THE BASE        Click on photo to enlarge image
"I was in the 360th Trans. Co. 1966/67. I hauled a lot of fuel  and supplies out of Vung Ro Bay. I still remember going  down that winding road to the bay at night during the  monsoon season. I'm amazed that more of our tractor  trailers did not go off the edge. We passed trucks coming  up and could not tell how close our right side wheels were  to the edge. I guess the Lord was with us."
                                          Rick Parkinson (360th Trans. Co.)
458th PBR - VUNG RO BAY

OUR NEIGHBORS
Map of Vung Ro Bay and patrol sectors.
North end of Vung Ro, Echo Beach area
East side of the bay, Foxtrot Beach
View from sea. The large rock on the distant mountain was always reputed to be a Viet Cong hideout





PBR compound & heliport
Vung Ro Heliport
View of the bay & PBR compound from Heliport
Korean guntruck with quad 50-calibers
South Korean White Horse Division soldier
South Korean compound above Vung Ro Bay
Ship unloading at DeLong Pier
DeLong Pier
North end of the bay
The view southward
The road from Hwy 1A to the bay
Nestled on a ridge high above Vung Ro Bay was a unit of the famed South Korean White Horse Division. The Koreans were a feared unit, apparently, as I heard horror stories about them from the moment of my arrival in Vietnam. They got the job done, though.

There were several Koreans who made a regular pilgrimage to our docks to trade for expended brass shell casings. They sent it all home and made trinkets for tourists, I guess.

On one occasion we traded an M-16 machine gun for a 45-caliber Grease Gun. What a great weapon! It was really fun to shoot. We reported the M-16 as being lost overboard!
Oil Tanker at anchor
Photo by L. Baumann
Korean Compound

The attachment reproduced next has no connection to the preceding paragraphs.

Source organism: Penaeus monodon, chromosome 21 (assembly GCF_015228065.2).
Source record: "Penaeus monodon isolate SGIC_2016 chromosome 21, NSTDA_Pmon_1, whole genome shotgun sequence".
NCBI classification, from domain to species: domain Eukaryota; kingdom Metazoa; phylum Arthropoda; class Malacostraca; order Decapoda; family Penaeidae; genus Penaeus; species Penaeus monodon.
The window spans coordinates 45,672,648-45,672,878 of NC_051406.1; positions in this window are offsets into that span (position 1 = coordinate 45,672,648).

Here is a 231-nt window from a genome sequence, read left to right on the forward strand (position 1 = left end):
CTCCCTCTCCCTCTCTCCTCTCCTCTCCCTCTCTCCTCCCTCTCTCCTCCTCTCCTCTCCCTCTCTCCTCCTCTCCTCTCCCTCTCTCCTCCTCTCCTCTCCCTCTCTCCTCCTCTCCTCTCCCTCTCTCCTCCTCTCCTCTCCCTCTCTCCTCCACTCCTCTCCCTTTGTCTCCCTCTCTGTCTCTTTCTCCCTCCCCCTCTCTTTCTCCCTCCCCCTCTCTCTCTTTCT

overlooking Vung Ro Bay
SIGNAL MOUNTAIN
July 4th, 1970.
At the very top of Vung Ro Mountain was the 261st Signal Co. and 362nd Signal Co. We only went up there once, to the best of my knowledge. It was a long, narrow, rocky road up to the top of the mountain. I can't even remember why we went up there, but it was certainly an adventure!
Photo by Don Wilts
The road to Signal Mountain!
The following information on Vung Ro Mountain provided courtesy of Don Wilts, 362nd Signal Co.

The 261st Signal Company was formed up at Fort Hood and the entire company traveled by ship (USS UPSHUR) and landed at Vung Ro Bay in early 1967. They cleared the area and set up the radio communications on top of Vung Ro Mountain. The 362nd Signal Company operated all of the long-lines tropo scatter systems throughout Vietnam from their headquarters in Nha Trang. The 362nd signal Company motto was "Hang loose with the Deuce". the signal site at Vung Ro Mountain was dismantled in 1970 and the First Signal brigade was deactivated in 1972, in Vietnam.
The South Korean White Horse Division helped provide security on the mountain.
"I was a Lt. with the 119th Transportation Co. We moved up to Vung Ro from Cam Rahn Bay in Sept. of 1966. Things were fairly primitive when we first arrived and we all lived in hootches set atop the sandy beach. During the year there, however, dunnage from the ships coming in to offload was used to put in wooden flooring for the troops in the hootches and a mess hall was also constructed.

On one occassion, our captain was visited by a bird colonel who stood atop one of thills surrounding the camp, disapproving all the construction and work that had been done. The reason? He did not like the way the tents were set up; they were not at the proper angles to the mess hall or to some distant point. Everything was torn down and all was rebuilt, this time at the "proper" angles. This building took place during the rainy season so you worked the 12 hour shift on the ships or at the dock and, when that was done, worked on the hootches and mess hall.... and then tore it all down at the colonel's direction."
                                            Lt. Bill King (119th  Trans. Co)

"The South Koreans occupied a hilltop above Vung Ro and guarded us and the area around us. One night we thought we were under attack. After we got the troops spread out and under cover we realized the shooting was over our heads. Turns out there was some confusion between the Signal Company in the hills and the ROKs on the other hills. Each side thought the other was VC and continued shooting at each other for a little while...don't know if anyone got hurt but don't think so.

The other ROK incident involved the occassional pot shots they would take at us as we either took a swim in the South China Sea or walked along the beach. They were not trying to hit is... just have a little "fun."
                                              Lt. Bill  King  ( 119th Trans. Co.)